Showing posts from December, 2017

Business Tax Law Changes - letter to Clients

Business Tax Law Changes

The following is my client letter addressing the Business Tax Law Changes in the Tax Cuts and Jobs Act of 2017:

On December 22, the President signed into law the Tax Cuts and Jobs Act of 2017 (TCJA). The 503-page TCJA is the largest tax overhaul since the 1986 Tax Reform Act and it will affect almost every individual and business in the United States. Unlike the provisions for individuals, which generally expire after 2025, the business-related provisions in the TCJA are permanent and generally take effect in tax years beginning after 2017.

For businesses, highlights of the TCJA include: (1) an increase in amounts that may be expensed under bonus depreciation and Section 179; (2) a 21 percent flat corporate tax rate; (3) a new business deduction for sole proprietorships and pass-through entities; and (4) the elimination of the corporate alternative minimum tax (AMT).

Overview of TCJA Changes Affecting Businesses

The following is a summary of some of the more sign…

Tax Cuts and Jobs Act: Key provisions a ffecting Businesses

Tax Cuts and Jobs Act: Key provisions affecting businesses The recently passed tax reform bill, commonly referred to as the “Tax Cuts and Jobs Act” (TCJA), is the most expansive federal tax legislation since 1986. It includes a multitude of provisions that will have a major impact on businesses.
Here’s a look at some of the most significant changes. They generally apply to tax years beginning after December 31, 2017, except where noted.
Replacement of graduated corporate tax rates ranging from 15% to 35% with a flat corporate rate of 21%Repeal of the 20% corporate alternative minimum tax (AMT)New 20% qualified business income deduction for owners of flow-through entities (such as partnerships, limited liability companies and S corporations) and sole proprietorships — through 2025Doubling of bonus depreciation to 100% and expansion of qualified assets to include used assets — effective for assets acquired and placed in service after September 27, 2017, and before January 1, 2023Doublin…

Tax Reform Summary and action Plan for the last weeks of 2017

This is my client letter addressing Tax Reform:

Dear Client:

Congress is enacting the biggest tax reform law in thirty years, one that will make fundamental changes in the way you, your family and your business calculate your federal income tax bill, and the amount of federal tax you will pay. Since most of the changes will go into effect next year, there's still a narrow window of time before year-end to soften or avoid the impact of crackdowns and to best position yourself for the tax breaks that may be heading your way. Here's a quick rundown of last-minute moves you should think about making.
Lower tax rates coming. The Tax Cuts and Jobs Act will reduce tax rates for many taxpayers, effective for the 2018 tax year. Additionally, many businesses, including those operated as passthroughs, such as partnerships, may see their tax bills cut.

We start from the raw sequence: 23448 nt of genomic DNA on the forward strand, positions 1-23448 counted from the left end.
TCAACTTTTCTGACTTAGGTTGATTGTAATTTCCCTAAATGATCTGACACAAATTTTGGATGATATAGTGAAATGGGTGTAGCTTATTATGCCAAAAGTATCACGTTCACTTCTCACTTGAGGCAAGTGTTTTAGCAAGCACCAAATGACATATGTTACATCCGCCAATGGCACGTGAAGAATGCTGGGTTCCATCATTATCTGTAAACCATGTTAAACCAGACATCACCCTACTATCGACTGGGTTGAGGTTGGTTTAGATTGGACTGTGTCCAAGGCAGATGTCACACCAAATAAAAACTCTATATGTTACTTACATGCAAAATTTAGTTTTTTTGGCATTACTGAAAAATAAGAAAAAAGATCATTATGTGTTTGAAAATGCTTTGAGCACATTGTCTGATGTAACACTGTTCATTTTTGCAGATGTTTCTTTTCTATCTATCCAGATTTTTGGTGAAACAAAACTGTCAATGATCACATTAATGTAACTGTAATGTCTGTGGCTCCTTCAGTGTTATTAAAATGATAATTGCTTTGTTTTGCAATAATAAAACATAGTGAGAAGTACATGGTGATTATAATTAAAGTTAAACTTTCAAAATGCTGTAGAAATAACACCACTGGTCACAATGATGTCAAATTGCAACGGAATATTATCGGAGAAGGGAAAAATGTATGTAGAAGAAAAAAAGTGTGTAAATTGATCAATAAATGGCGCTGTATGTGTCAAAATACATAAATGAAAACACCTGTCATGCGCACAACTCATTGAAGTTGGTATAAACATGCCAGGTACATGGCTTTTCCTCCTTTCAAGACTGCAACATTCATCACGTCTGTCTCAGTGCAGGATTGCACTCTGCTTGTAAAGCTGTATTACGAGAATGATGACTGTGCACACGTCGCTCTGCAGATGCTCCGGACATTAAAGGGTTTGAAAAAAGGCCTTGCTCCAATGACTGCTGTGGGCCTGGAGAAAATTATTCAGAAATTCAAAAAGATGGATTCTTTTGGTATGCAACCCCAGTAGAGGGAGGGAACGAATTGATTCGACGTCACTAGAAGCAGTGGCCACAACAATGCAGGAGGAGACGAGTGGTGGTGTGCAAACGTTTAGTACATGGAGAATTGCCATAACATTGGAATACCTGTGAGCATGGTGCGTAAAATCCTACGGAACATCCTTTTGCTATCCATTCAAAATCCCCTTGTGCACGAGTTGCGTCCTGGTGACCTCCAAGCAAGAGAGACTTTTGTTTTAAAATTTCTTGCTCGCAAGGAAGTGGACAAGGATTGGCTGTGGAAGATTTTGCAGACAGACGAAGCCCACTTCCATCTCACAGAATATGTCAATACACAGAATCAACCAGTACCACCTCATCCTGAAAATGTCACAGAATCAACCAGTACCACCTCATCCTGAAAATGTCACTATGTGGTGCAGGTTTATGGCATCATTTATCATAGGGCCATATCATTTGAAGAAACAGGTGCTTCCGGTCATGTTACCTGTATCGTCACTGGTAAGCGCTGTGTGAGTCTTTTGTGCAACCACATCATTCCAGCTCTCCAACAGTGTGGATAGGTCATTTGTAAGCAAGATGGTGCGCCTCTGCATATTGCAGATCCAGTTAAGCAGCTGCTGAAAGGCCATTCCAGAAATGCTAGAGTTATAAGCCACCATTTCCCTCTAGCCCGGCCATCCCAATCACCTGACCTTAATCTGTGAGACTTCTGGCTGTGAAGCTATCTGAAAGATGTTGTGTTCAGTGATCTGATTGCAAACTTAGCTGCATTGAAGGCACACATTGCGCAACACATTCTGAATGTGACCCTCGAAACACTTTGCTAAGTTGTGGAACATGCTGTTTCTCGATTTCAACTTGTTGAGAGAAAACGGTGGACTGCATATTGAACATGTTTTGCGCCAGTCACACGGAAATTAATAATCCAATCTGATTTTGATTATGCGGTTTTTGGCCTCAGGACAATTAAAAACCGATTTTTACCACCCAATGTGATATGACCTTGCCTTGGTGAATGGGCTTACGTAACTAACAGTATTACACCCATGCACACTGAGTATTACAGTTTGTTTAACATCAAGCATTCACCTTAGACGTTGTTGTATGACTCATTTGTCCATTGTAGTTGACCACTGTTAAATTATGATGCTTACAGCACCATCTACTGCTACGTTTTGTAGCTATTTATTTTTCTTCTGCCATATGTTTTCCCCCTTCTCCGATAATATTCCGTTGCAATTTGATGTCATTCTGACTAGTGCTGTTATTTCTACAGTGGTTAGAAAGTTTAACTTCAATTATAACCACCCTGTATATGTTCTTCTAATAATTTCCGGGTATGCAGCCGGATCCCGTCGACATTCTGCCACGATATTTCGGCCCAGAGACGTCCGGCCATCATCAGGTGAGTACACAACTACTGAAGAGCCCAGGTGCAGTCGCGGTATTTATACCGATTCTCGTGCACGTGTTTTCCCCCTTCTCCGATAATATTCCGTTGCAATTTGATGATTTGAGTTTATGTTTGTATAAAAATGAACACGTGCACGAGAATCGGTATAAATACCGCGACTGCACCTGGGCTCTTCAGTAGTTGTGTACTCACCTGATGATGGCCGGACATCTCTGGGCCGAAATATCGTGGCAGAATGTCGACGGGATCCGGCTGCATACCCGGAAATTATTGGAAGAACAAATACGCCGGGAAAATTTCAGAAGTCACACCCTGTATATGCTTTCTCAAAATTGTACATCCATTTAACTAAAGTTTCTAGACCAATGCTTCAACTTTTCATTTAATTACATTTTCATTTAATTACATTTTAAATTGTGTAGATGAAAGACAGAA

The general plan of action to take advantage of lower tax rates next year is to defer income into next year. Some possibilities follow:

If y…

This year’s company holiday party is probably tax deductible, but next year’s may not be

This year’s company holiday party is probably tax deductible, but next year’s may not be
Many businesses are hosting holiday parties for employees this time of year. It’s a great way to reward your staff for their hard work and have a little fun. And you can probably deduct 100% of your 2017 party’s cost as a meal and entertainment (M&E) expense. Next year may be a different story.
The 100% deduction
For 2017, businesses generally are limited to deducting 50% of allowable meal and entertainment expenses. But certain expenses are 100% deductible, including expenses:
For recreational or social activities for employees, such as holiday parties and summer picnics,For food and beverages furnished at the workplace primarily for employees, andThat are excludable from employees’ income as de minimis fringe benefits. There is one caveat for a 100% deduction: The entire staff must be invited. Otherwise, expenses are deductible under the regular business entertainment rules.
Additional require…

SHould you Buy a Business Vehicle THis Year?

Should you buy a business vehicle before year end? One way to reduce your 2017 tax bill is to buy a business vehicle before year end. But don’t make a purchase without first looking at what your 2017 deduction would be and whether tax reform legislation could affect the tax benefit of a 2017 vs. 2018 purchase.

Your 2017 deduction
Business-related purchases of new or used vehicles may be eligible for Section 179 expensing, which allows you to immediately deduct, rather than depreciate over a period of years, some or all of the vehicle’s cost. But the size of your 2017 deduction will depend on several factors. One is the gross vehicle weight rating.

The normal Sec. 179 expensing limit generally applies to vehicles with a gross vehicle weight rating of more than 14,000 pounds. The limit for 2017 is $510,000, and the break begins to phase out dollar-for-dollar when total asset acquisitions for the tax year exceed $2.03 million.
But a $25,000 limit applies to SUVs rated at more than 6,000 …